By Albert Samaha
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The backflow of misinformation can also be a serious problem. Though the Pentagon and the CIA are barred by law from propaganda activities in the United States, during the mid 1970s increased scrutiny of military intelligence operations revealed that programs planting fake leaks in the foreign press had resulted in false articles running back through the U.S. media. But sometimes the false articles are intentional. When the American public seemed to be developing weak knees about the Nicaraguan contras, the Office of Public Diplomacy, part of the Reagan-era State Department, quickly leaked fake intelligence to The Miami Heraldthat the Soviet Union had given chemical weapons to the Sandinistas.
Distribution of misinformation overseas can be trickier. In 1999, during the NATO air war in Yugoslavia, more than 100 million leaflets were to be dropped on Kosovo. But at the designated time, there was too much ground-to-air fire for planes to fly lower than 20,000 feet. Swept by strong winds, many leaflets landed in the wrong country, according to press reports.
Sometimes, though, the packages land in the right place, and the enemy is quite happy about it. During World War II, the Japanese utilized the standard tactic of telling American soldiers that their girlfriends were getting busy while they were away from home. But on the air-dropped handbills the Japanese illustrated their point a little too well, using graphic pornography that was otherwise tough to come by on the front lines. According to military historian Stanley Sandler, "Our guys loved it. They'd trade them like baseball cards . . . five for a bottle of whiskey."
But there are also some psy-ops success stories. In Vietnam, U.S. planes sprinkled enemy territory with playing cards, but prior to carpet bombing, they dropped only the ace of spades. Before long, the Pavlovian technique took hold, and just the dropping of aces was sufficient to clear an entire area. Incessant rock music did the job in Panama, getting Manuel Noriega to surrender from his presidential bunker. During the Persian Gulf War, many Iraqi soldiers surrendered with U.S. leaflets in hand. Throughout that war, American forces also cleverly floated 10,000 bottles with intimidating notes in the gulf toward Iraqi shores. According to subsequent interviews with captured Iraqi soldiers, the bottled messages effectively increased concerns in Baghdad over the possibility of a massive amphibious landing. No such landing took place. Enemy psy-opers occasionally brag, too. The North Vietnamese peppered American soldiers with leaflets using anti-war slogans from the States. "Hey, hey, LBJ, how many kids did you kill today?" was a particular favorite appropriated by Vietcong leafleteers. When American soldiers finally came home, many commented that the printed reminders of stateside opposition to the war really wore down morale. Last decade, the Iraqis made occasionally smart use of disinformation, often disseminated through their old enemy, Iran (making it more believable). According to U.S. military sources, leaflets were circulated in Bangladesh citing a Tehran radio report that U.S. troops had opened fire on Bangladeshi troops who refused to join the military strike on Iraq. The incident, allegedly leaving hundreds dead, was a complete fabrication.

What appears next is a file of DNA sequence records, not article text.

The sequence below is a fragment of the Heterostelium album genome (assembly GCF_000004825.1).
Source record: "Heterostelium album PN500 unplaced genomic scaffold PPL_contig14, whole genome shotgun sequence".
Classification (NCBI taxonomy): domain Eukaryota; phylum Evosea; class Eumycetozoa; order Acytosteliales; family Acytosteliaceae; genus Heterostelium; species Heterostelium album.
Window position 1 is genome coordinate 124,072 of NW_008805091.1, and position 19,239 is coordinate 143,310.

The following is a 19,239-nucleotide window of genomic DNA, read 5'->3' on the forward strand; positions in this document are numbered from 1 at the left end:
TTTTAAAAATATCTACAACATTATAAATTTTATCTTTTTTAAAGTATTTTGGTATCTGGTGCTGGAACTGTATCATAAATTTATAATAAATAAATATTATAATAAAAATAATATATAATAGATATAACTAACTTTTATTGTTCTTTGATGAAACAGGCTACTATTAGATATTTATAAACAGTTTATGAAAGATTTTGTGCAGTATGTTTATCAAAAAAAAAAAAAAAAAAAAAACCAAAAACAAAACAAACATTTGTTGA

Less than an exact science, psy-ops is a clumsy art that has seen few real innovations over the years. Alexander the Great ordered his metalworkers to craft giant helmets to fit men the size of 20-foot monsters. His soldiers would then leave the helmets strewn about in conquered villages, hoping to inflame the wildest imaginations of enemy armies passing through the area. Folklore has it that along the same lines, though pitching at a slightly lower angle, American psy-op specialists in Vietnam left foot-long condoms along the Ho Chi Minh Trail, presumably to preoccupy the enemy soldiers with hiding their wives and daughters.
The laundry list of actual psy-ops bloopers is certainly long and dirty, leaving some in the U.S. military skeptical of whether the American forked-tongued brigades are keeping up with the enemy. A May 2000 report by the Defense Science Board Task Force, an advisory panel to the Defense Department, concluded, "While the United States is years ahead of its competitors in terms of military technology, in terms of psy-ops there are already competitors on par with, or even arguably more sophisticated than, the U.S." But in other circles, confidence is unwavering. At a recent press conference, Defense Secretary Donald Rumsfeld said, "If Saddam were to issue such an order to use a chemical or biological attack, that does not necessarily mean his orders would be carried out." Rumsfeld's oblique speculation rested on the dubious hope, gaining popularity on Capitol Hill, that psychological operations might just do the trick on Saddam's key weapons handlers. But as one unnamed senior defense official pointed out to USA Today, the men in charge of the supposed Iraqi chemical or biological weapons and missile forces are likely Saddam's most loyal soldiers. In fact, if our psy-ops people are left to their old devices, the Iraqi commanders might just hit those red buttons all the faster.
Ian Urbina is based at the Middle East Research and Information Project in D.C.